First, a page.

Wednesday, August 7, 2013

The taper

On the steep part of Tunitas Creek Road looking at Jim M's rear wheel I say "Jim, make it stop". He's one of those damn riders who makes it all look so easy. He can ride fast, he can ride slow. For example he doesn't even know why I'm saying that. Oh well it's a hill. Does he sweat? Lemme get back to you.

I drop back a little. So far the ride has gone well but that was then, this is now. There's no pop in my legs. My lungs feel like bricks. I'm not wearing a straightjacket. No one is covering my airways with a pillow but this is suffocation anyway, pure and simple. As for deciding what to do in this situation, my brain is waiting for the oxygen to be turned back on. It's in an altered state, which is actually helpful. I'm floating.

Mary Lu keeps me company, chatting. Sensing the suffering, she clicks down a gear. At some point she says "so...you're TAPERING now?"

Well, yeah. Starting right now in fact.

Over two weeks ago the Double Brevet Weekend with SF Randonneurs was my last long ride. A 300K Saturday, a 200K Sunday. A slow twitch saga.

Then it was time to work on hills and speed. Back-to-back days, hard 70-mile routes, always with a race to the finish on Foothill Expressway. Pescadero, the Old Familiar. Big Basin with China Grade. Half Moon Bay. Pescadero, with a Page Mill Lasso. Today is San Gregorio with Lobitos.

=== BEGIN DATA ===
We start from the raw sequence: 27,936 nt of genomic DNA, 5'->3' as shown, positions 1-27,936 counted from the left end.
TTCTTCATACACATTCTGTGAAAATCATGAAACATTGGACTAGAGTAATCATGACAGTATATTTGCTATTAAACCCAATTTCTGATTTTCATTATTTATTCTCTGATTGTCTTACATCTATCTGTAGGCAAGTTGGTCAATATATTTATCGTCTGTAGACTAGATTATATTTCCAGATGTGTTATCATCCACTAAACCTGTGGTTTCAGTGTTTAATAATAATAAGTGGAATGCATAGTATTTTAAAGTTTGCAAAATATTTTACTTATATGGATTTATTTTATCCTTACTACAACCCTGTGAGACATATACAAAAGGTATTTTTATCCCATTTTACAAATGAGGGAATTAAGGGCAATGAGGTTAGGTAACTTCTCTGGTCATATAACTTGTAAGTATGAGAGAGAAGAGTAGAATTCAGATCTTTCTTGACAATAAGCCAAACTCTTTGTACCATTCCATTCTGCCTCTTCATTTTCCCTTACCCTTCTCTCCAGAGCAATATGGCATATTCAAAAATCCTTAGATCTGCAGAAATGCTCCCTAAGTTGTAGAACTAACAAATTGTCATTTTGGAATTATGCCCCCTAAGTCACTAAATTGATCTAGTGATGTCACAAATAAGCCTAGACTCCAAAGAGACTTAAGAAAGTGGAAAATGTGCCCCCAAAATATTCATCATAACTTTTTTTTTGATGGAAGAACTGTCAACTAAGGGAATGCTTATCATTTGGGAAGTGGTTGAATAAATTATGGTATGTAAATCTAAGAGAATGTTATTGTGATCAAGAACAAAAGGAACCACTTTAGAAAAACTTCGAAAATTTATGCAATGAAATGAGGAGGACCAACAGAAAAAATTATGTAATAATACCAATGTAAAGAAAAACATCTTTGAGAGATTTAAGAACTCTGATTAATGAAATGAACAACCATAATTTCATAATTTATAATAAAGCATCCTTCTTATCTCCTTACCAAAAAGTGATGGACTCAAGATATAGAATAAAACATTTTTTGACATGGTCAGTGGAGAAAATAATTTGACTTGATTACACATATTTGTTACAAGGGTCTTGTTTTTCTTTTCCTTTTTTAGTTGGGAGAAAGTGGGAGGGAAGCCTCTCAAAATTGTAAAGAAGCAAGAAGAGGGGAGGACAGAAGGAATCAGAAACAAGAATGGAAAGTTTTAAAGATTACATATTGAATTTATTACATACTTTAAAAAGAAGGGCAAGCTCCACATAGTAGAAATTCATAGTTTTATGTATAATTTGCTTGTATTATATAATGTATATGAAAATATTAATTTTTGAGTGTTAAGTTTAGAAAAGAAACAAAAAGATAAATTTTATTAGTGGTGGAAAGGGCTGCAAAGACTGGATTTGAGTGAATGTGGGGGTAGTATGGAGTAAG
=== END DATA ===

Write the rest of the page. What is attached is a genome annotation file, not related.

There's always some competitive idiot, I mean fellow cyclist, on Foothill who wants to race home. Stoplight to stoplight, intervals. Chasing the bunny. Fast twitch festival.

Somewhere, along one of those roads (and I really do not remember which one) stood a painted wooden goose outside some farm next to a sign Beware of Dog. Either someone has geese and a dog, or just a very effective guard goose.

An image came to mind, from the process of making foie gras. The French farmer, who acts fond of his geese, force feeds them corn from a funnel. Over a period of weeks. The end result is an enlarged, enriched liver. Yum! It's supposed to be cruel for the goose but who really knows? Maybe it just feels like too much of a good thing.

In my case the legs have become pate´. It has to be enough. There's no more left.

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